by Caroline Gabriel
Backhaul vendors are grabbing far more headlines this year as operators wake up to the massive shortfalls their current systems will suffer as they move to mobile broadband. Carriers round the world are looking to a mixture of fiber and microwave to support exploding mobile data usage and denser networks, and to reduce total cost of ownership compared to leased lines. This is throwing the spotlight on microwave specialists, not just the giants like Harris Stratex, NEC and Ericsson, but a wave of innovative start-ups focused on IP/Ethernet, and the opportunity presented by new-style operators like Clearwire, looking to gigabit data rates and unfettered mobile broadband services.
DragonWave, Clearwire’s key supplier, debuted on the Nasdaq exchange this week, in an initial offering that will raise almost $130m – one of the largest for a Canadian firm this decade. DragonWave has been listed since 2007 on the Toronto Stock Exchange, but reached profitability this year, driving its shares from $1 in January to as high as $12.10.
Another innovative microwave backhaul specialist is Silicon Valley-based Exalt Communications, which was founded in 2004 by veterans of companies like Western Multiplex. It initially focused on the high end, and in March announced its GigE gigabit Ethernet platform, in the wake of raising a series C round of $15m in February. Now it is moving into the lower end of the market, targeting WISPs, smaller operators (or large cellcos’ smaller cells) and government or enterprise users. It is taking on the giants of this segment, Motorola (with the former Orthogon product) and Radwin (part of the RAD Group in Israel).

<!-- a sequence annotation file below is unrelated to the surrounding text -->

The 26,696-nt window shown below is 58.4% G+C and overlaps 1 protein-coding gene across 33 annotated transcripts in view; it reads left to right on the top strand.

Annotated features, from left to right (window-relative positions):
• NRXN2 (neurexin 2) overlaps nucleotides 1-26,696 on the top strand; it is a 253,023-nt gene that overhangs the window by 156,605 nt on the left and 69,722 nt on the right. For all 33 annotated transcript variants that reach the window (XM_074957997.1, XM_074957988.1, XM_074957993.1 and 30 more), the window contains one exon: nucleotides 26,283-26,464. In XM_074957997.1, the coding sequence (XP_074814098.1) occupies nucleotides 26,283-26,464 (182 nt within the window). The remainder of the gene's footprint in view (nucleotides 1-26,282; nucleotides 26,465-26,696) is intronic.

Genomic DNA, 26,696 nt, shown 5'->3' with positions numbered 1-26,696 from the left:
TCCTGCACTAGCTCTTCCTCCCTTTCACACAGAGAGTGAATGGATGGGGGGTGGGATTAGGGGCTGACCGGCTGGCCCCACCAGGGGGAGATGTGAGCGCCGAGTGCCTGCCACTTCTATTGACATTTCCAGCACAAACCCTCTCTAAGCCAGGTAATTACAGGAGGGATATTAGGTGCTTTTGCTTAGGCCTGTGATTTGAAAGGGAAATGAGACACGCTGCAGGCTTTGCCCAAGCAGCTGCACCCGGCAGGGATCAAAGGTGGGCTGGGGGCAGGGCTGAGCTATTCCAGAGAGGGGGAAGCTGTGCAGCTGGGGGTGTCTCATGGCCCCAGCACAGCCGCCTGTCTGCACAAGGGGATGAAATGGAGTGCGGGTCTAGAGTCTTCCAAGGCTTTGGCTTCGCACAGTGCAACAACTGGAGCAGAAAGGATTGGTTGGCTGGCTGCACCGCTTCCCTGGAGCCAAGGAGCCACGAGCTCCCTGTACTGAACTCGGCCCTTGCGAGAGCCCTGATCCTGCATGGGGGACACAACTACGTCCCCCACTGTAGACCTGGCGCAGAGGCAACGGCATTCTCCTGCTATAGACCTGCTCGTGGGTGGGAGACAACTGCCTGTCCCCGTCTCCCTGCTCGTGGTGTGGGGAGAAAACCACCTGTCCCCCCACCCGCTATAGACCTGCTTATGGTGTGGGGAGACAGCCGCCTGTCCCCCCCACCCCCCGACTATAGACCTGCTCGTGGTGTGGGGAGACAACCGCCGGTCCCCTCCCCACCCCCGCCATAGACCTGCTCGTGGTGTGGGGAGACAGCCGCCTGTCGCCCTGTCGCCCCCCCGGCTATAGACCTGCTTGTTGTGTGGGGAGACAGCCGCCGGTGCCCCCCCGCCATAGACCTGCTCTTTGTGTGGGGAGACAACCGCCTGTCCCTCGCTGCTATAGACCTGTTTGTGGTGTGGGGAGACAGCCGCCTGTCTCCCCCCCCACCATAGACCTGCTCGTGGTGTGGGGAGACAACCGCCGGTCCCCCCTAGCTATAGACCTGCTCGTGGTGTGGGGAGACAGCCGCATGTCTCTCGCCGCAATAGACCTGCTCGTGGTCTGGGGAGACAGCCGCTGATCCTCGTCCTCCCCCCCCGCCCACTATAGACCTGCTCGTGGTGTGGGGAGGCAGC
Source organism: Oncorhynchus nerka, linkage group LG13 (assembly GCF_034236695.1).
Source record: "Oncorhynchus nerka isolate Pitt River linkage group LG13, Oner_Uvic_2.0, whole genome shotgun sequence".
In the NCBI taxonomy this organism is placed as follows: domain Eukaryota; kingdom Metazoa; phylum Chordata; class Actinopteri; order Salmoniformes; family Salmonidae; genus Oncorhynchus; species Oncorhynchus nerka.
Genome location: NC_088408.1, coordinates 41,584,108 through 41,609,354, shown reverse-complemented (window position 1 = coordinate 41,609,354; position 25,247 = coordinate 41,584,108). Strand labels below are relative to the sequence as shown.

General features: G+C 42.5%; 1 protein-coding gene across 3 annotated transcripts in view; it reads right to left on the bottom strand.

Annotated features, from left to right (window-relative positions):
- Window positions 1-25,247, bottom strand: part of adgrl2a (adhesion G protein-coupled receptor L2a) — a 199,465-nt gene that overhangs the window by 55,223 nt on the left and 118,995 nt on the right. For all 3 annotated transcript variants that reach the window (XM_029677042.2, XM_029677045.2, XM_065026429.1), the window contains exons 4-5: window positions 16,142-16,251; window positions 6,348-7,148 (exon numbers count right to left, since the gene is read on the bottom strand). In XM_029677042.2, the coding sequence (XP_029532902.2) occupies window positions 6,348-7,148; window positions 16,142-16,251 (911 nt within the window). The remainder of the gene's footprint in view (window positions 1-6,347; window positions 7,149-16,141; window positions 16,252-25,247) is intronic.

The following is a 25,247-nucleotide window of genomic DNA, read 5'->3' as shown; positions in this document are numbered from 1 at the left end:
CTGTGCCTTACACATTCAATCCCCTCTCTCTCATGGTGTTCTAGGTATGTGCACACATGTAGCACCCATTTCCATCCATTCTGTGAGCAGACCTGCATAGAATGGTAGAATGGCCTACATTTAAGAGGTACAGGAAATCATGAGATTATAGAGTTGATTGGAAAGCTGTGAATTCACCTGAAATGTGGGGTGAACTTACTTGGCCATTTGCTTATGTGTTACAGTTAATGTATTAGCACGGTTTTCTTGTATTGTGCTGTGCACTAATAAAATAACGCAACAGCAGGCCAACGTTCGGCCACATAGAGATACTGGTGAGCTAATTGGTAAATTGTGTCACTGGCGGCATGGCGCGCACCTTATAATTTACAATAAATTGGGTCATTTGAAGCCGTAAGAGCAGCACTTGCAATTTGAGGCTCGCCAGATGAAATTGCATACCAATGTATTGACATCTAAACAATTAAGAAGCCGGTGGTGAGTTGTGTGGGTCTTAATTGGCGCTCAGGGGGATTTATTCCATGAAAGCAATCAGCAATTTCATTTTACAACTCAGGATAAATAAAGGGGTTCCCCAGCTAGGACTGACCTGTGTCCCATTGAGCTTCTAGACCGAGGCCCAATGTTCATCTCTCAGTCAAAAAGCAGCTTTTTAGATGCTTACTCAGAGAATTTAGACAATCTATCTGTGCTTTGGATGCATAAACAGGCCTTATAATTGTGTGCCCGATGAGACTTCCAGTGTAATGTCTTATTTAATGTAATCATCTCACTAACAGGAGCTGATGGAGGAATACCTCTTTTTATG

Its ExtendAir backhaul system is designed to be lightweight, compact and cost effective, to appeal to public safety agencies and smaller providers – which generate revenues and cashflow more quickly than their tier one counterparts – and to give microwave sceptics a low risk chance to try out the technology, and then hopefully move up the product range.
ExtendAir supports point-to-point links to a distance of 20 miles, with “moderate” capacity of 100Mbps to 200Mbps, at a cost from under $5,000 to $8,000 per link. CEO and founder Amir Zoufonoun says the product will compete with the Motorola PTP500 and Radwin2000. Its key differentiator will be guaranteed ‘five nines’ performance through use of point-to-point, line of sight systems, whereas he says the rival platforms use OFDM and near-line of sight to achieve a constant ‘best effort’ connection, but with lower and less consistent performance.